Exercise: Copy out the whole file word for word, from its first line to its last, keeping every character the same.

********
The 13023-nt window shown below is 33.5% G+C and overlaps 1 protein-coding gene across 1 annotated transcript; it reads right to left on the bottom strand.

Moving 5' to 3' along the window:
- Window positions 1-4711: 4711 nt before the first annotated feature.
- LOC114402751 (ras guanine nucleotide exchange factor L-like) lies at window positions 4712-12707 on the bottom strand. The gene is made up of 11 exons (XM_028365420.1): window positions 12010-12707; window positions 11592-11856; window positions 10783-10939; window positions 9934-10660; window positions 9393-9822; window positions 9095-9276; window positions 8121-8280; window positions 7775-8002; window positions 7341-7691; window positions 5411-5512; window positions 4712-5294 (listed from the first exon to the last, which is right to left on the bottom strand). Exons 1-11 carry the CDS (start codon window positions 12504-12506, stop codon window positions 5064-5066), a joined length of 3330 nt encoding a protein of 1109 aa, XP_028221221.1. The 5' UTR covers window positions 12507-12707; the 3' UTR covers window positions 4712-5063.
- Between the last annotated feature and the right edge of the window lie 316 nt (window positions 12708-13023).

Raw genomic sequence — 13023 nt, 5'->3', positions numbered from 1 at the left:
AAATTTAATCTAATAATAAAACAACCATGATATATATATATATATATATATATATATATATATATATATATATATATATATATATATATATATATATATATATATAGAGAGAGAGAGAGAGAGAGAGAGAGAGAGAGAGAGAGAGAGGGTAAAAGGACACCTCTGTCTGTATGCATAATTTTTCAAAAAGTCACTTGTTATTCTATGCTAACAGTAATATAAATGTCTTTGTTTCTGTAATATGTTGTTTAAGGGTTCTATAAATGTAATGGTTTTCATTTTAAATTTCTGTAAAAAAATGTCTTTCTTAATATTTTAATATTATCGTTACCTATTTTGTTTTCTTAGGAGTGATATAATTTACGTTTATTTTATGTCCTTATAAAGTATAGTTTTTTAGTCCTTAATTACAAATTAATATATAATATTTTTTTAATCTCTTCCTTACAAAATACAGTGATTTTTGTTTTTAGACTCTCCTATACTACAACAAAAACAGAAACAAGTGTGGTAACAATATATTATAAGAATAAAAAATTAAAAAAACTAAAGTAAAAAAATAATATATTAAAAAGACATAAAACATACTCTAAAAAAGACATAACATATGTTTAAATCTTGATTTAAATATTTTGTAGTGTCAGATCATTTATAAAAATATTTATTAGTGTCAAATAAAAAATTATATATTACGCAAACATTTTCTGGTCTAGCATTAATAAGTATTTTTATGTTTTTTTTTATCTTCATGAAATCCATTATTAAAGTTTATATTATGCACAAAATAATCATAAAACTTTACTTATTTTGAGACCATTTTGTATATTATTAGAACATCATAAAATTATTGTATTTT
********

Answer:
The 13023-nt window shown below is 33.5% G+C and overlaps 1 protein-coding gene across 1 annotated transcript; it reads right to left on the bottom strand.

Moving 5' to 3' along the window:
- Window positions 1-4711: 4711 nt before the first annotated feature.
- LOC114402751 (ras guanine nucleotide exchange factor L-like) lies at window positions 4712-12707 on the bottom strand. The gene is made up of 11 exons (XM_028365420.1): window positions 12010-12707; window positions 11592-11856; window positions 10783-10939; window positions 9934-10660; window positions 9393-9822; window positions 9095-9276; window positions 8121-8280; window positions 7775-8002; window positions 7341-7691; window positions 5411-5512; window positions 4712-5294 (listed from the first exon to the last, which is right to left on the bottom strand). Exons 1-11 carry the CDS (start codon window positions 12504-12506, stop codon window positions 5064-5066), a joined length of 3330 nt encoding a protein of 1109 aa, XP_028221221.1. The 5' UTR covers window positions 12507-12707; the 3' UTR covers window positions 4712-5063.
- Between the last annotated feature and the right edge of the window lie 316 nt (window positions 12708-13023).

Raw genomic sequence — 13023 nt, 5'->3', positions numbered from 1 at the left:
AAATTTAATCTAATAATAAAACAACCATGATATATATATATATATATATATATATATATATATATATATATATATATATATATATATATATATATATATATATATAGAGAGAGAGAGAGAGAGAGAGAGAGAGAGAGAGAGAGAGAGGGTAAAAGGACACCTCTGTCTGTATGCATAATTTTTCAAAAAGTCACTTGTTATTCTATGCTAACAGTAATATAAATGTCTTTGTTTCTGTAATATGTTGTTTAAGGGTTCTATAAATGTAATGGTTTTCATTTTAAATTTCTGTAAAAAAATGTCTTTCTTAATATTTTAATATTATCGTTACCTATTTTGTTTTCTTAGGAGTGATATAATTTACGTTTATTTTATGTCCTTATAAAGTATAGTTTTTTAGTCCTTAATTACAAATTAATATATAATATTTTTTTAATCTCTTCCTTACAAAATACAGTGATTTTTGTTTTTAGACTCTCCTATACTACAACAAAAACAGAAACAAGTGTGGTAACAATATATTATAAGAATAAAAAATTAAAAAAACTAAAGTAAAAAAATAATATATTAAAAAGACATAAAACATACTCTAAAAAAGACATAACATATGTTTAAATCTTGATTTAAATATTTTGTAGTGTCAGATCATTTATAAAAATATTTATTAGTGTCAAATAAAAAATTATATATTACGCAAACATTTTCTGGTCTAGCATTAATAAGTATTTTTATGTTTTTTTTTATCTTCATGAAATCCATTATTAAAGTTTATATTATGCACAAAATAATCATAAAACTTTACTTATTTTGAGACCATTTTGTATATTATTAGAACATCATAAAATTATTGTATTTT